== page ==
SAFNOG hosting sponsor, Teraco says this year’s event remains highly relevant to the local industry as more opportunities are sought to build and sustain regional Internet communities.
In its role as one of the industry’s fundamental foundations, Teraco has announced a vital sponsorship providing quality colocation infrastructure to all 13 global root operators.
Teraco technical manager for Interconnection & Peering, Andrew Owens, says that the decision to sponsor root operators was another way in which Teraco can continue to support the growth of the African Internet market. “Root operators have been recognised as an important element of the Internet and in sponsoring colocation infrastructure, we hope to increase the number of root operators available within the continent,” he says.
Owens says that Teraco invites all root operators to join Teraco in its mission to build strong digital communities and improve Internet services throughout the continent.
“We are especially hoping that root operators such as Packet Clearing House (PCH), an international organisation responsible for providing operational support and security to critical Internet infrastructure, will join the Teraco community,” says Owens.
Root operators, which Owens says are not widely understood, are a critical part of Internet infrastructure. A root name server is a name server for the root zone of the Domain Name System (DNS) of the Internet. It directly answers requests for records in the root zone and answers other requests by returning a list of the authoritative name servers for the appropriate top-level domain (TLD). The root name servers are the first step in translating (resolving) human readable host names into IP addresses that are used in communication between Internet hosts.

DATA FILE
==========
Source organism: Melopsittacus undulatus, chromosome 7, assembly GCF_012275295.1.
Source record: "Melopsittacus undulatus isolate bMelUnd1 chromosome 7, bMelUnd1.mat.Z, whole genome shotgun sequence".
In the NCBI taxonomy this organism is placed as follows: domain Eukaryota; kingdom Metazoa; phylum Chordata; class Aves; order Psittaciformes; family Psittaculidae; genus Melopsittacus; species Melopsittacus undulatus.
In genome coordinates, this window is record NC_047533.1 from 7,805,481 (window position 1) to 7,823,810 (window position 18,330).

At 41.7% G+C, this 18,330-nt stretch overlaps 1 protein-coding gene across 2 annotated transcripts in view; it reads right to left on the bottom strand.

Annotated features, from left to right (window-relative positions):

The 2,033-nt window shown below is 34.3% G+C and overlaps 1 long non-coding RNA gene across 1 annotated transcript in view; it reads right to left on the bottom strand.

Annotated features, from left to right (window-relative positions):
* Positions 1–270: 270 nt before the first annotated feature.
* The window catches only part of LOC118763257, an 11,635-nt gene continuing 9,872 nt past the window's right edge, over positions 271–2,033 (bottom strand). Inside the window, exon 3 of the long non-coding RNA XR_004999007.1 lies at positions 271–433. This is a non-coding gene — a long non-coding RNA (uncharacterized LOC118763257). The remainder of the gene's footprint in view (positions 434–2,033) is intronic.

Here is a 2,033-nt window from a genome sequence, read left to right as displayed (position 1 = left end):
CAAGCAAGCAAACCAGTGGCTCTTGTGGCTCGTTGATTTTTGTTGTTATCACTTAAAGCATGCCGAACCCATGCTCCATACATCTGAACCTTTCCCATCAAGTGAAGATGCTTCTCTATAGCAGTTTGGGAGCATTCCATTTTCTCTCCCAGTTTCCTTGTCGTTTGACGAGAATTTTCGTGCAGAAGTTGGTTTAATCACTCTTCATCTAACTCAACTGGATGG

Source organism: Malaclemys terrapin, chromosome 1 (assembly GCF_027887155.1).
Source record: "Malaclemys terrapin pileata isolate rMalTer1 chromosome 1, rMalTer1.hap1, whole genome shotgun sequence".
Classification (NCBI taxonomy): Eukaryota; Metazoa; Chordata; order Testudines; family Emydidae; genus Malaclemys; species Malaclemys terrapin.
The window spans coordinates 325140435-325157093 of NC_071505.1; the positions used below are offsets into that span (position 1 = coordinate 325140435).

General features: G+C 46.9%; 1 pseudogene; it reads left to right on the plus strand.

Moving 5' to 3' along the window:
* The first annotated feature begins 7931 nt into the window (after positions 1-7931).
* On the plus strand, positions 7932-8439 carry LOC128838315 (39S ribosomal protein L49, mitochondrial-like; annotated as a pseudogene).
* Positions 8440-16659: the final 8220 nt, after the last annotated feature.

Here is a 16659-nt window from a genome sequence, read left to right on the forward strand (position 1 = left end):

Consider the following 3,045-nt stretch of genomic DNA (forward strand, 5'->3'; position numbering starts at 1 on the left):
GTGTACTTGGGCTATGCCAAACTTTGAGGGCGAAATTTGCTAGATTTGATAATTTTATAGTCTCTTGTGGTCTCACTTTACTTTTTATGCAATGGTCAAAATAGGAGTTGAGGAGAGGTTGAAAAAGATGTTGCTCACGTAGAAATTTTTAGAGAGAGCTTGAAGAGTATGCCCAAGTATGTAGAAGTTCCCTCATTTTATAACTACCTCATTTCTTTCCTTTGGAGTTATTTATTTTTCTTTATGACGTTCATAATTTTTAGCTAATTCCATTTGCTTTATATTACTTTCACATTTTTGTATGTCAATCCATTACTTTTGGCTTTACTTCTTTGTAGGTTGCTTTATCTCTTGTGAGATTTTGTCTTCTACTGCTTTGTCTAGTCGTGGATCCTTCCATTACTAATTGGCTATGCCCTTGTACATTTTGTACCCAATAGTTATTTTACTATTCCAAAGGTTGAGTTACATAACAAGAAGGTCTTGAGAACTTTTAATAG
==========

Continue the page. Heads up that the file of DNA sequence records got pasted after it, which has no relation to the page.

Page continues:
Currently, within Teraco, Owens says that root operators can access over 280 unique ASN’s and service multiple African countries through a single deployment in its Johannesburg facility.
“We recognise the support our community has given us over the years to grow Teraco and its Internet exchange, NAPAfrica,” Owens says. “We feel it’s now time to do more than just fund NAPAfrica to help improve a user’s Internet experience in Africa. We believe that sponsoring the needed infrastructure for root operators will further improve the African Internet experience”